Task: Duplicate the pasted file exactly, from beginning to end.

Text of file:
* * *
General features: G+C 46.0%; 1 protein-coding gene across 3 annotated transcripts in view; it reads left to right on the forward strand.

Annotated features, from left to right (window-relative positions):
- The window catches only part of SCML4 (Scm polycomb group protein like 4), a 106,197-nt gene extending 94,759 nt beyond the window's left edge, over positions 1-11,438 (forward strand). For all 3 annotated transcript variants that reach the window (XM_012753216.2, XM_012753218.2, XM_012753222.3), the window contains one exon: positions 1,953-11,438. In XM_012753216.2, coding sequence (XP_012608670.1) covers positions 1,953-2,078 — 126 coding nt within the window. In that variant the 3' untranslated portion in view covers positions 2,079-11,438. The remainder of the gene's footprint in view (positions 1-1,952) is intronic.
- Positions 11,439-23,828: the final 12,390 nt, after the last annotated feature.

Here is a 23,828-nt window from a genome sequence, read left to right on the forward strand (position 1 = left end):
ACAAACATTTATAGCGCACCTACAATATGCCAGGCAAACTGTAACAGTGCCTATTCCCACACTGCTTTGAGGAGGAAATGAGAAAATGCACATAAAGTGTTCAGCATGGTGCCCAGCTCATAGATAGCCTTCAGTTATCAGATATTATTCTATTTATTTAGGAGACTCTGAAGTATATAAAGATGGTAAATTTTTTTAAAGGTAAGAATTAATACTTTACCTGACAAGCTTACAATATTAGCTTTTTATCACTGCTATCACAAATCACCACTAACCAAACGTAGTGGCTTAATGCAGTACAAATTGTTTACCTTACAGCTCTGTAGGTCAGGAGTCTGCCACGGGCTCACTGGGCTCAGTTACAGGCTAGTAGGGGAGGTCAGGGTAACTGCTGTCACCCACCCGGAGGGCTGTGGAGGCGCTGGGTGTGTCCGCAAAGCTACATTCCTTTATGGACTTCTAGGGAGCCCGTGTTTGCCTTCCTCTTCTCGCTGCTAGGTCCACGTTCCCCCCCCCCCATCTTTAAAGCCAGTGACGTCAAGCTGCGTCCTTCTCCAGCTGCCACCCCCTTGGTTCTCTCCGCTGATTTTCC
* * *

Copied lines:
General features: G+C 46.0%; 1 protein-coding gene across 3 annotated transcripts in view; it reads left to right on the forward strand.

Annotated features, from left to right (window-relative positions):
- The window catches only part of SCML4 (Scm polycomb group protein like 4), a 106,197-nt gene extending 94,759 nt beyond the window's left edge, over positions 1-11,438 (forward strand). For all 3 annotated transcript variants that reach the window (XM_012753216.2, XM_012753218.2, XM_012753222.3), the window contains one exon: positions 1,953-11,438. In XM_012753216.2, coding sequence (XP_012608670.1) covers positions 1,953-2,078 — 126 coding nt within the window. In that variant the 3' untranslated portion in view covers positions 2,079-11,438. The remainder of the gene's footprint in view (positions 1-1,952) is intronic.
- Positions 11,439-23,828: the final 12,390 nt, after the last annotated feature.

Here is a 23,828-nt window from a genome sequence, read left to right on the forward strand (position 1 = left end):
ACAAACATTTATAGCGCACCTACAATATGCCAGGCAAACTGTAACAGTGCCTATTCCCACACTGCTTTGAGGAGGAAATGAGAAAATGCACATAAAGTGTTCAGCATGGTGCCCAGCTCATAGATAGCCTTCAGTTATCAGATATTATTCTATTTATTTAGGAGACTCTGAAGTATATAAAGATGGTAAATTTTTTTAAAGGTAAGAATTAATACTTTACCTGACAAGCTTACAATATTAGCTTTTTATCACTGCTATCACAAATCACCACTAACCAAACGTAGTGGCTTAATGCAGTACAAATTGTTTACCTTACAGCTCTGTAGGTCAGGAGTCTGCCACGGGCTCACTGGGCTCAGTTACAGGCTAGTAGGGGAGGTCAGGGTAACTGCTGTCACCCACCCGGAGGGCTGTGGAGGCGCTGGGTGTGTCCGCAAAGCTACATTCCTTTATGGACTTCTAGGGAGCCCGTGTTTGCCTTCCTCTTCTCGCTGCTAGGTCCACGTTCCCCCCCCCCCATCTTTAAAGCCAGTGACGTCAAGCTGCGTCCTTCTCCAGCTGCCACCCCCTTGGTTCTCTCCGCTGATTTTCC